Lloyds Banking Group Plc should recognize it risks a protracted and costly competition investigation if it ignores pressure to sell more assets, according to a person with knowledge of the situation.
While the bank last week offered 632 branches for sale to comply with a European Union ruling on taxpayer aid, the British government-appointed Independent Commission on Banking in April recommended Lloyds should sell “substantially” more assets.
Should Lloyds decide not to comply, the ICB may recommend a U.K. Competition Commission review of the checking account market said the person, who declined to be identified because the matter is private. Competition Commission inquiries typically last for two years, according to Siobhan Allen, a spokeswoman.
That could block government plans to begin selling its holdings in the bank next year. The privatization of U.K. banks is not a matter for the ICB, commission member Martin Taylor told a House of Commons committee last month.
“Lloyds are going to fight this one to the line, but they will lose,” said Simon Maughan, head of sales and distribution at MF Global in London. “Lloyds doesn’t have a leg to stand on.”
Lloyds, 41 percent taxpayer-owned, won’t sell “even one branch more” than the 600 it agreed with the EU and previous Labour administration following its 20 billion pound ($32.7 billion) taxpayer-funded bailout, Chairman Win Bischoff said last month.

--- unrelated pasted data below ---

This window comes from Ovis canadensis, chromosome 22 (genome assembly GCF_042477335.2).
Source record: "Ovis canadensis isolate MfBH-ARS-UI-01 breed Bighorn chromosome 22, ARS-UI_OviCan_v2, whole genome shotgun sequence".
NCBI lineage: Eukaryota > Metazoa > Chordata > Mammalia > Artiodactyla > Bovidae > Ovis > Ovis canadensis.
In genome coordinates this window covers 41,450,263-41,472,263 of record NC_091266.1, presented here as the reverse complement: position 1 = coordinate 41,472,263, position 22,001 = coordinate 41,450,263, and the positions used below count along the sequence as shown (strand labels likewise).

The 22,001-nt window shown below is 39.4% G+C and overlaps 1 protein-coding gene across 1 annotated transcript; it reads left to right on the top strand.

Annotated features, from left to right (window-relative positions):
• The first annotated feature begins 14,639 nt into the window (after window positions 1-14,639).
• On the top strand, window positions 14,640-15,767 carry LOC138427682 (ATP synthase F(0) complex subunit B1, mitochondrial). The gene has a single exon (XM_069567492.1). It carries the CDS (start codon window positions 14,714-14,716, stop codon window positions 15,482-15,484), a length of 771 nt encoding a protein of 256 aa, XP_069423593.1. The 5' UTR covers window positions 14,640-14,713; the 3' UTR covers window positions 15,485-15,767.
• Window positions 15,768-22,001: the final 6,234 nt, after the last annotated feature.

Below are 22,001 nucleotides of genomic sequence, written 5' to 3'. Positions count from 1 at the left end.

Chief Executive Officer Antonio Horta-Osorio may meet ICB Chairman John Vickers as early as next month for a more detailed discussion on asset sales before the commission’s final report, the person said. That’s due to be published on Sept. 12.
London-based Lloyds last week sent out a so-called information memorandum to potential bidders for more than 600 named branches, more than a fifth of its 2,900 outlets. The sales document contained a clause that said Lloyds could amend the structure or terms of the agreement prior to signing.
“Nothing should be read into it that would suggest we would need to increase the number of branches we need to put up for sale,” Charlotte Sjoberg, Lloyds spokeswoman said yesterday.
Lloyds became the U.K.’s biggest mortgage lender and provider of checking accounts as a result of its 2008 acquisition of HBOS Plc. The deal, brokered by the former Labour government, was cleared at the time by Business Secretary Peter Mandelson, who said it was in the public interest. Vickers last month called the outcome “regrettable.”
Lloyds shares have tumbled 23 percent since the ICB published its interim report on April 11. Lloyds was down 1.1 percent to 48 pence at 10:11 a.m. in London.
A significant increase in branch sales “could have the effect of unwinding the Lloyds TSB/HBOS merger,” the bank said in a submission to the House of Commons Treasury Committee last week.
The ICB said in its April interim report that a market investigation “would be in line with the commitment” made by the government in 2008 that competition authorities should continue to monitor the Lloyds-HBOS merger. The Competition Commission has the power to order the breakup of companies. In 2009, it told BAA Ltd., the owner of Heathrow airport, to sell terminals.
The Treasury said last week it wouldn’t pre-empt the final report of the commission by giving a commentary on any measures it might suggest. Officials at the ICB declined to comment on a possible competition inquiry, while a Lloyds spokesman said the bank was “engaging” with the ICB.
The bank may kill off brands if it’s forced to sell additional branches, Lloyds said in its House of Commons submission, describing such a requirement as “inappropriate” and “extreme.”